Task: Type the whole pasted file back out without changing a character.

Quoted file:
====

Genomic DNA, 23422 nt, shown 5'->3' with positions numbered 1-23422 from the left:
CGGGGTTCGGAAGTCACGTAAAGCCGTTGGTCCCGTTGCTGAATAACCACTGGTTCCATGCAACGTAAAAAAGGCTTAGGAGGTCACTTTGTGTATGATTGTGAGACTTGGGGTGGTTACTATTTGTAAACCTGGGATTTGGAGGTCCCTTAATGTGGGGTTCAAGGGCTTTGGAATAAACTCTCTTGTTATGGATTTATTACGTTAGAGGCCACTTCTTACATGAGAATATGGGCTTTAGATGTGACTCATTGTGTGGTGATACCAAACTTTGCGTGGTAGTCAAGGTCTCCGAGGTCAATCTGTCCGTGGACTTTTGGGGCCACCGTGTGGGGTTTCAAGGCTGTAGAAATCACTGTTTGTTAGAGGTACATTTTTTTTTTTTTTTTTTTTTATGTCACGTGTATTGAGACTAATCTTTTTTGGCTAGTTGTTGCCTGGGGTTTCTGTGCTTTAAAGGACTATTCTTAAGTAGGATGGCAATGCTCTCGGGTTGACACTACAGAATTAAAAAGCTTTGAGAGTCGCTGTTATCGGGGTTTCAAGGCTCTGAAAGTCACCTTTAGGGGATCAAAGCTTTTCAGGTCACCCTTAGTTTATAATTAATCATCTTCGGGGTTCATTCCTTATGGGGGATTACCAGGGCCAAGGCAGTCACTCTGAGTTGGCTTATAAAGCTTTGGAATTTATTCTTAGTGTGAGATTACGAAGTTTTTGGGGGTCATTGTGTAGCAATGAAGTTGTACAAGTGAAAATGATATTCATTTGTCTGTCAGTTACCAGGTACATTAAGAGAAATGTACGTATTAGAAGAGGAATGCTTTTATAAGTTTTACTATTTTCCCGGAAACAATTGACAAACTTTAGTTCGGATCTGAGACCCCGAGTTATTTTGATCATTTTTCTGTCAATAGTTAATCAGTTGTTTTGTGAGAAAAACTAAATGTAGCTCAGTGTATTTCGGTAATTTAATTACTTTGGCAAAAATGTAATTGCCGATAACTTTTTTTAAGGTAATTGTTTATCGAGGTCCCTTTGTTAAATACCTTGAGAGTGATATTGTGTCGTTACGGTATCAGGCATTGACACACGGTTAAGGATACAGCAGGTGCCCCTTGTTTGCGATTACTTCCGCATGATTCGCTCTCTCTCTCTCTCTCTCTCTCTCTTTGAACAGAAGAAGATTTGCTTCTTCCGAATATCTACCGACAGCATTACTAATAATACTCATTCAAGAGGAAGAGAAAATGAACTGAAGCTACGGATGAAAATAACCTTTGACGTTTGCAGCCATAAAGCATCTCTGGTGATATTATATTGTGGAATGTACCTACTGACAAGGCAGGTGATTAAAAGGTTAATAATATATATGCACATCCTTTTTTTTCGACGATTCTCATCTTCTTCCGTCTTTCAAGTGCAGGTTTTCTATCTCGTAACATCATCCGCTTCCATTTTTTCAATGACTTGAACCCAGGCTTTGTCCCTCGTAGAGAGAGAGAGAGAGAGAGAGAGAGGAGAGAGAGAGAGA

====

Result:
Genomic DNA, 23422 nt, shown 5'->3' with positions numbered 1-23422 from the left:
CGGGGTTCGGAAGTCACGTAAAGCCGTTGGTCCCGTTGCTGAATAACCACTGGTTCCATGCAACGTAAAAAAGGCTTAGGAGGTCACTTTGTGTATGATTGTGAGACTTGGGGTGGTTACTATTTGTAAACCTGGGATTTGGAGGTCCCTTAATGTGGGGTTCAAGGGCTTTGGAATAAACTCTCTTGTTATGGATTTATTACGTTAGAGGCCACTTCTTACATGAGAATATGGGCTTTAGATGTGACTCATTGTGTGGTGATACCAAACTTTGCGTGGTAGTCAAGGTCTCCGAGGTCAATCTGTCCGTGGACTTTTGGGGCCACCGTGTGGGGTTTCAAGGCTGTAGAAATCACTGTTTGTTAGAGGTACATTTTTTTTTTTTTTTTTTTTTATGTCACGTGTATTGAGACTAATCTTTTTTGGCTAGTTGTTGCCTGGGGTTTCTGTGCTTTAAAGGACTATTCTTAAGTAGGATGGCAATGCTCTCGGGTTGACACTACAGAATTAAAAAGCTTTGAGAGTCGCTGTTATCGGGGTTTCAAGGCTCTGAAAGTCACCTTTAGGGGATCAAAGCTTTTCAGGTCACCCTTAGTTTATAATTAATCATCTTCGGGGTTCATTCCTTATGGGGGATTACCAGGGCCAAGGCAGTCACTCTGAGTTGGCTTATAAAGCTTTGGAATTTATTCTTAGTGTGAGATTACGAAGTTTTTGGGGGTCATTGTGTAGCAATGAAGTTGTACAAGTGAAAATGATATTCATTTGTCTGTCAGTTACCAGGTACATTAAGAGAAATGTACGTATTAGAAGAGGAATGCTTTTATAAGTTTTACTATTTTCCCGGAAACAATTGACAAACTTTAGTTCGGATCTGAGACCCCGAGTTATTTTGATCATTTTTCTGTCAATAGTTAATCAGTTGTTTTGTGAGAAAAACTAAATGTAGCTCAGTGTATTTCGGTAATTTAATTACTTTGGCAAAAATGTAATTGCCGATAACTTTTTTTAAGGTAATTGTTTATCGAGGTCCCTTTGTTAAATACCTTGAGAGTGATATTGTGTCGTTACGGTATCAGGCATTGACACACGGTTAAGGATACAGCAGGTGCCCCTTGTTTGCGATTACTTCCGCATGATTCGCTCTCTCTCTCTCTCTCTCTCTCTCTTTGAACAGAAGAAGATTTGCTTCTTCCGAATATCTACCGACAGCATTACTAATAATACTCATTCAAGAGGAAGAGAAAATGAACTGAAGCTACGGATGAAAATAACCTTTGACGTTTGCAGCCATAAAGCATCTCTGGTGATATTATATTGTGGAATGTACCTACTGACAAGGCAGGTGATTAAAAGGTTAATAATATATATGCACATCCTTTTTTTTCGACGATTCTCATCTTCTTCCGTCTTTCAAGTGCAGGTTTTCTATCTCGTAACATCATCCGCTTCCATTTTTTCAATGACTTGAACCCAGGCTTTGTCCCTCGTAGAGAGAGAGAGAGAGAGAGAGAGAGGAGAGAGAGAGAGA